Daughter: Thomas, Tenny – 15 - Birth Place: Indian Terr
GDaughter: Payne, Louisa – 13 - Birth Place: Indian Terr
(Father’s Blood: Seminole - Mother’s Blood: Seminole)

GDaughter: Thomas, Nellie – Born Unknown Age 11 - Birth Place: Indian Terr
(Father’s Blood: Seminole - Mother’s Blood: Seminole)
GSon: Thomas, Peter – Age 10 - Birth Place: Indian Terr
(Father’s Blood: Seminole - Mother’s Blood: Seminole)
GSon: Thomas, Jacky – Age 8 - Birth Place: Indian Terr
(Father’s Blood: Seminole - Mother’s Blood: Seminole)
GDaughter: Thomas, Molly – Born: June 1898 - Birth Place: Indian Terr
(Father’s Blood: Seminole - Mother’s Blood: Seminole)
GSon: Thomas, Levi – Born: April 1900 - Birth Place: Indian Terr
(Father’s Blood: Creek - Mother’s Blood: Seminole)
GSon: Thomas, Sherman – Born: April 1900 - Birth Place: Indian Terr
(Father’s Blood: Seminole - Mother’s Blood: Seminole)

I hope these book can be of some aid to your family research. I'm gearing up to putting another book together! We're all family and we should all help one another.  

PLEASE CLICK on the links below for order information:













Monday, December 30, 2013

The Eigners - My Family's Story



The Eigner family descended from the Ibu tribe in Africa. The family began back in the days of slavery when the state of Virginia was in the business of breeding slaves. The first known member of the family was a woman named Adeline. There is not much history on Adeline's life before her arrival in Virginia, however, what we do know is what followed in her life after the birth of her first child, John.

John was sold at birth to a slave buyer from South Carolina named Eigner. In those days people traveled by wagon, buggy, etc. They started from Virginia one night and made camp in the next morning. John's mother followed him to each camp to nurse him. That happened several mornings until they decided that they would never get home, and so they also bought the mother of the baby boy.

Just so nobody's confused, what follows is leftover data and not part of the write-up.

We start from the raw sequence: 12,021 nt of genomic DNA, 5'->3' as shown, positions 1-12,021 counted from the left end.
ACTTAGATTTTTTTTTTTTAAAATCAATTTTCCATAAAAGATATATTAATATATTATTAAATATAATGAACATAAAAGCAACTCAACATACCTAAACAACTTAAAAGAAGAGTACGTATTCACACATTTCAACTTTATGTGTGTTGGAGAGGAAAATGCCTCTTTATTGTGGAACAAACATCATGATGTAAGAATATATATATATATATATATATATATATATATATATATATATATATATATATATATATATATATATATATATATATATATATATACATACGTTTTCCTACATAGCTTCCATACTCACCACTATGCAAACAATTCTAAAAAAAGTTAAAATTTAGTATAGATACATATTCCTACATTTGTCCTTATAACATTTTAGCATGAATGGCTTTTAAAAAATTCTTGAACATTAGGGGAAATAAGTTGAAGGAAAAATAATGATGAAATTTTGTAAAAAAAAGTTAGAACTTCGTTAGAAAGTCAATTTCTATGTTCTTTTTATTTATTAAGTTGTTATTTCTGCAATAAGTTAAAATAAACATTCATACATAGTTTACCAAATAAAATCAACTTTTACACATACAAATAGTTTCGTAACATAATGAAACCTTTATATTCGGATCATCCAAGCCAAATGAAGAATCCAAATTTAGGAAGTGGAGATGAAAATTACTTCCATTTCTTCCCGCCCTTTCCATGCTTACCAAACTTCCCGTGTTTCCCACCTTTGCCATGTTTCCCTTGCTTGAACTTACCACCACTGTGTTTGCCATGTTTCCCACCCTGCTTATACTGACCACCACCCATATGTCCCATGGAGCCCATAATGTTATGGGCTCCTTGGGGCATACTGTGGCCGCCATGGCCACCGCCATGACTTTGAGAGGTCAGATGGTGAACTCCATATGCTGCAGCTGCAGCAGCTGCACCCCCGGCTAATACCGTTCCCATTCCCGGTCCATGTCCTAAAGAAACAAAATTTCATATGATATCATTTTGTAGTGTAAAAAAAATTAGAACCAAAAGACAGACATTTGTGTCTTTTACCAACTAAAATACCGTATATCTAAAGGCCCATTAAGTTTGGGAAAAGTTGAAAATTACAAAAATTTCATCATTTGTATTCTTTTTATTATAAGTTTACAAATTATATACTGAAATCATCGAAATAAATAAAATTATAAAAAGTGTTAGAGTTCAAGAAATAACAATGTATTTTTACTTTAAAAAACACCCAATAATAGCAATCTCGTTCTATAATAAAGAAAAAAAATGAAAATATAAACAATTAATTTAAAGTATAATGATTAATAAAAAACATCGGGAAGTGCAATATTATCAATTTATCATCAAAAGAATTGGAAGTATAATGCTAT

John grew to manhood and never took a whipping. He was a talented cabinet maker, shoe cobbler, basket maker, and a good field hand. He was too valuable to be killed.

John saved his money and bought his mother so that she could be a free woman. Later he married Nancy (Horsey) Suber, a part Indian girl who was a slave of the Suber Family. Her father's name was Horsey.

John and Nancy were the parents of  eight children; three boys named John Riley, David and Orlando and five girls named Adeline, Annie, Idella, Mae and Ella. his children and his children's children all called him daddy.

John Eigner loved to attend church and would walk about eight miles on Sunday to attend a white Baptist church where he had to sit in the gallery along with the other slaves. The slaves did not have a church of their own and he always longed for a church for black people.

When freedom came, he was given land by the Henderson family to build a home for himself and his family. Instead, he built a church which was named Fellowship because he wanted everyone to fellowship together and worship God in their own way. Fellowship Baptist Church has come from its humble beginning as a brush arbor to the present edifice located in Pomaria, South Carolina.

Here is a photo of my 2nd Great-Grandfather Orlando Eigner. Orlando is the son of John Eigner. In the photo of my Great-Grand Uncle Asa and his family; Asa is Orlando's son.